All of the experiments were conducted at Florida State, but Albrecht-Schmitt also worked with theorists and scientists from nine universities and institutes, including Oak Ridge National Laboratory, which supplied the californium.

David A. Dixon, professor of chemistry at the University of Alabama, and his graduate student, Ted Garner, provided the calculations and theory on why the californium could bond in such unique ways, while scientists at Argonne National Laboratory helped correlate the theory with the experiments. Evgeny Alekseev and Wulf Depmeier of Germany also provided an improved understanding on the atomic structure of californium.


Story Source:

The above story is based on materials provided by Florida State University. Note: Materials may be edited for content and length.


Journal Reference:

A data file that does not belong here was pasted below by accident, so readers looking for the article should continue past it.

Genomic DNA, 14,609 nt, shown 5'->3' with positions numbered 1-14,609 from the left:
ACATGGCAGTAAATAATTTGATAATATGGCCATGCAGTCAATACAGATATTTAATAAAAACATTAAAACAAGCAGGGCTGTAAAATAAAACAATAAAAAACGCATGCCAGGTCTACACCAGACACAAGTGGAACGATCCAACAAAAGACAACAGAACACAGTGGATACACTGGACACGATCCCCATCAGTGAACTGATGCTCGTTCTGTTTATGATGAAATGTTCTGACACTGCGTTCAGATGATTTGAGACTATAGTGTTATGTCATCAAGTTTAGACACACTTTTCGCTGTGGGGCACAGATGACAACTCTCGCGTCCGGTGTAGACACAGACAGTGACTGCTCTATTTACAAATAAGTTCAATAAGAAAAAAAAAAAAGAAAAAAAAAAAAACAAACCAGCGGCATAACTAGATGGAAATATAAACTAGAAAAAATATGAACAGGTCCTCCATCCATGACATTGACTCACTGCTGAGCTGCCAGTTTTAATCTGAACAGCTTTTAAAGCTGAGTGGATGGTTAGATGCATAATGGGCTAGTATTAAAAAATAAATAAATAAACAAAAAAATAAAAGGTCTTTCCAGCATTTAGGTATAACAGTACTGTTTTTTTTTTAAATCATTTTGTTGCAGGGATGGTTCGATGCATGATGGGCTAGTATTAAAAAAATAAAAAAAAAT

1. Matthew J. Polinski, Edward B. Garner, Rémi Maurice, Nora Planas, Jared T. Stritzinger, T. Gannon Parker, Justin N. Cross, Thomas D. Green, Evgeny V. Alekseev, Shelley M. Van Cleve, Wulf Depmeier, Laura Gagliardi, Michael Shatruk, Kenneth L. Knappenberger, Guokui Liu, S. Skanthakumar, Lynda Soderholm, David A. Dixon, Thomas E. Albrecht-Schmitt. Unusual structure, bonding and properties in a californium borate. Nature Chemistry, 2014; DOI: 10.1038/nchem.1896

Cite This Page:

Florida State University. "Study on element could change ballgame on radioactive waste." ScienceDaily. ScienceDaily, 23 March 2014. <www.sciencedaily.com/releases/2014/03/140323151722.htm>.
Florida State University. (2014, March 23). Study on element could change ballgame on radioactive waste. ScienceDaily. Retrieved November 28, 2014 from www.sciencedaily.com/releases/2014/03/140323151722.htm
Florida State University. "Study on element could change ballgame on radioactive waste." ScienceDaily. www.sciencedaily.com/releases/2014/03/140323151722.htm (accessed November 28, 2014).

Share This


More From ScienceDaily



More Matter & Energy News

Friday, November 28, 2014

Featured Research

from universities, journals, and other organizations


Featured Videos

from AP, Reuters, AFP, and other news services

NASA's First 3-D Printer In Space Creates Its First Object

NASA's First 3-D Printer In Space Creates Its First Object